The inverse of this - having a twist right in the beginning about what kind of game it will be - can be really frustrating because you can have good (well-made, interesting) pcs in a good game, but the two don't mesh so nothing gets to shine.
 

Inchoroi

Adventurer
I don't actually have a favorite, but the only thing I don't like about starting out any campaign, regardless of how it starts, is what I call the "first session blues" where everyone is a little uncomfortable and not sure how to start off and get into the game.

So, to conquer this, I try to start every campaign in a way that prevents this. Campaign before last, I had everyone start standing outside the house they had each inherited a piece of from a mysterious friend and/or relative. Inside were clues to be discovered about this man's terrible death. All the characaters started working together because all of them cared about this NPC that I had killed before the game even started, in one form or another, and they wanted to find out how and why he died. It took over a session to find all the clues in the house.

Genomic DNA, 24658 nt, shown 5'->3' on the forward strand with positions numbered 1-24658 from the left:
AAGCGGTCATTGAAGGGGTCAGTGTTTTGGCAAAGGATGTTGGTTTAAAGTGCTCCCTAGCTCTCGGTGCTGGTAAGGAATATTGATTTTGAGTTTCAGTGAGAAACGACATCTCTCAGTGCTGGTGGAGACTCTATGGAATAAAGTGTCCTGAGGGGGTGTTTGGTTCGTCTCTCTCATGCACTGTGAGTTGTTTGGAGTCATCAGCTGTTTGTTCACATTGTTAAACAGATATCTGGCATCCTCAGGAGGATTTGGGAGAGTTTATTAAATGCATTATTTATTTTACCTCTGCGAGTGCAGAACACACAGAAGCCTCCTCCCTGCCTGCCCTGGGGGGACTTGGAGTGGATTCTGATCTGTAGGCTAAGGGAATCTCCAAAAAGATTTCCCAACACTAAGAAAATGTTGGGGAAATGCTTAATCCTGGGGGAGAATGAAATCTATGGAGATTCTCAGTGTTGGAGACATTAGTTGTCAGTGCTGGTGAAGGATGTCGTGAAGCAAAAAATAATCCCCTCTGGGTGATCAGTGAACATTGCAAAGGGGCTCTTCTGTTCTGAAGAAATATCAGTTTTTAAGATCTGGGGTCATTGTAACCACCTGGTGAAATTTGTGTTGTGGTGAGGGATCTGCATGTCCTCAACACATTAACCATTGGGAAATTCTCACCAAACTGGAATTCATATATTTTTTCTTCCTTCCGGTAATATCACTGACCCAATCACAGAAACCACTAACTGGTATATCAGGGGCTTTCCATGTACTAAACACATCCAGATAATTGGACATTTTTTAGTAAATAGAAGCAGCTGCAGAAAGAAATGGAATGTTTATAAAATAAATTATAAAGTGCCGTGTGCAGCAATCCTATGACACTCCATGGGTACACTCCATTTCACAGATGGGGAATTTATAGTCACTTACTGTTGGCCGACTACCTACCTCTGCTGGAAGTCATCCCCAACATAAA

jgsugden

Legend
My standard design for a campaign:

0.) I come up with a basic setting plan. This takens place 6 months to 10 years before the game hits the table.

1.) Interest Discussions - I find out what intrigues the players and start working it into my plans. These begin 6 to 12 months before we start playing.

2.) Session 0. This is 2 weeks before session 1. It starts with a discussion, then character creation, then a brief introduction that pulls them towards....